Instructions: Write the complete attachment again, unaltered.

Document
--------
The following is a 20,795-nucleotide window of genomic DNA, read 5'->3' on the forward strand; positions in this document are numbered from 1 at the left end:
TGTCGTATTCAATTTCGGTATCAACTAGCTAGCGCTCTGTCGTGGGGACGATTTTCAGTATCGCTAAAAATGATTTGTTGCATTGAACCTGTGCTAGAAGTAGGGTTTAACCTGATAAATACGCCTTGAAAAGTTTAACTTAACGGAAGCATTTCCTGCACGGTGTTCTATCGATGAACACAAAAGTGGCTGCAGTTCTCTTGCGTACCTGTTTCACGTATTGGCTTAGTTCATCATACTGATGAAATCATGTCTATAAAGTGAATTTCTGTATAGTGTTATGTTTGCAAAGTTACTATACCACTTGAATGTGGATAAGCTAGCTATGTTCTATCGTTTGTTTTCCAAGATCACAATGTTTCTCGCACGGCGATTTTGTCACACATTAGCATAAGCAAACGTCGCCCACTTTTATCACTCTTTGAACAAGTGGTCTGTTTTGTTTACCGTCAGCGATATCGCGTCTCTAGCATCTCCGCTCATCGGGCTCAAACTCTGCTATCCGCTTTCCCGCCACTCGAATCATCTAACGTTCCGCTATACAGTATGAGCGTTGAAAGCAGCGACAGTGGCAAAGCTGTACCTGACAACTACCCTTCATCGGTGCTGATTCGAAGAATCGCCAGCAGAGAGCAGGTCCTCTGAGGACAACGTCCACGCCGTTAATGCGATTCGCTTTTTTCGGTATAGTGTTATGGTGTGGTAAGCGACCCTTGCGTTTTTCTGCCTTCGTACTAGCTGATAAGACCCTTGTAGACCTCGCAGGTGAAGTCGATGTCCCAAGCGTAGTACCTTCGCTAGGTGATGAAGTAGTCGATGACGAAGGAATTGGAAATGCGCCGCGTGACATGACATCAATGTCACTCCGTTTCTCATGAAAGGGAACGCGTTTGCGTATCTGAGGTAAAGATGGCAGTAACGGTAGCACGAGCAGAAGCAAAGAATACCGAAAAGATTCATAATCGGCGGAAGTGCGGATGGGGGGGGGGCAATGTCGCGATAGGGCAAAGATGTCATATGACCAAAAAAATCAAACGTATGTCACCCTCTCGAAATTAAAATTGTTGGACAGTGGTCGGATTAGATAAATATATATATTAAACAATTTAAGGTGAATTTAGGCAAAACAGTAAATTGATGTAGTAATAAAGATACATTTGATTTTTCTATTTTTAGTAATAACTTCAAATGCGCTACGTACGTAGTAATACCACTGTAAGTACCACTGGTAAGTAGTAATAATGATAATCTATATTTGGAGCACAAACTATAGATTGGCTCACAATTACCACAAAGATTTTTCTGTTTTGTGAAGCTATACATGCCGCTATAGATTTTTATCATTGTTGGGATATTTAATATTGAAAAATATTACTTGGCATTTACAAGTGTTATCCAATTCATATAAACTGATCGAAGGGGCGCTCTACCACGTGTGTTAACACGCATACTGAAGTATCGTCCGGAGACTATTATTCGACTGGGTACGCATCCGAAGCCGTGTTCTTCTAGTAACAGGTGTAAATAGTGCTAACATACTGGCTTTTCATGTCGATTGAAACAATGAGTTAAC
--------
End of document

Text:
The following is a 20,795-nucleotide window of genomic DNA, read 5'->3' on the forward strand; positions in this document are numbered from 1 at the left end:
TGTCGTATTCAATTTCGGTATCAACTAGCTAGCGCTCTGTCGTGGGGACGATTTTCAGTATCGCTAAAAATGATTTGTTGCATTGAACCTGTGCTAGAAGTAGGGTTTAACCTGATAAATACGCCTTGAAAAGTTTAACTTAACGGAAGCATTTCCTGCACGGTGTTCTATCGATGAACACAAAAGTGGCTGCAGTTCTCTTGCGTACCTGTTTCACGTATTGGCTTAGTTCATCATACTGATGAAATCATGTCTATAAAGTGAATTTCTGTATAGTGTTATGTTTGCAAAGTTACTATACCACTTGAATGTGGATAAGCTAGCTATGTTCTATCGTTTGTTTTCCAAGATCACAATGTTTCTCGCACGGCGATTTTGTCACACATTAGCATAAGCAAACGTCGCCCACTTTTATCACTCTTTGAACAAGTGGTCTGTTTTGTTTACCGTCAGCGATATCGCGTCTCTAGCATCTCCGCTCATCGGGCTCAAACTCTGCTATCCGCTTTCCCGCCACTCGAATCATCTAACGTTCCGCTATACAGTATGAGCGTTGAAAGCAGCGACAGTGGCAAAGCTGTACCTGACAACTACCCTTCATCGGTGCTGATTCGAAGAATCGCCAGCAGAGAGCAGGTCCTCTGAGGACAACGTCCACGCCGTTAATGCGATTCGCTTTTTTCGGTATAGTGTTATGGTGTGGTAAGCGACCCTTGCGTTTTTCTGCCTTCGTACTAGCTGATAAGACCCTTGTAGACCTCGCAGGTGAAGTCGATGTCCCAAGCGTAGTACCTTCGCTAGGTGATGAAGTAGTCGATGACGAAGGAATTGGAAATGCGCCGCGTGACATGACATCAATGTCACTCCGTTTCTCATGAAAGGGAACGCGTTTGCGTATCTGAGGTAAAGATGGCAGTAACGGTAGCACGAGCAGAAGCAAAGAATACCGAAAAGATTCATAATCGGCGGAAGTGCGGATGGGGGGGGGGCAATGTCGCGATAGGGCAAAGATGTCATATGACCAAAAAAATCAAACGTATGTCACCCTCTCGAAATTAAAATTGTTGGACAGTGGTCGGATTAGATAAATATATATATTAAACAATTTAAGGTGAATTTAGGCAAAACAGTAAATTGATGTAGTAATAAAGATACATTTGATTTTTCTATTTTTAGTAATAACTTCAAATGCGCTACGTACGTAGTAATACCACTGTAAGTACCACTGGTAAGTAGTAATAATGATAATCTATATTTGGAGCACAAACTATAGATTGGCTCACAATTACCACAAAGATTTTTCTGTTTTGTGAAGCTATACATGCCGCTATAGATTTTTATCATTGTTGGGATATTTAATATTGAAAAATATTACTTGGCATTTACAAGTGTTATCCAATTCATATAAACTGATCGAAGGGGCGCTCTACCACGTGTGTTAACACGCATACTGAAGTATCGTCCGGAGACTATTATTCGACTGGGTACGCATCCGAAGCCGTGTTCTTCTAGTAACAGGTGTAAATAGTGCTAACATACTGGCTTTTCATGTCGATTGAAACAATGAGTTAAC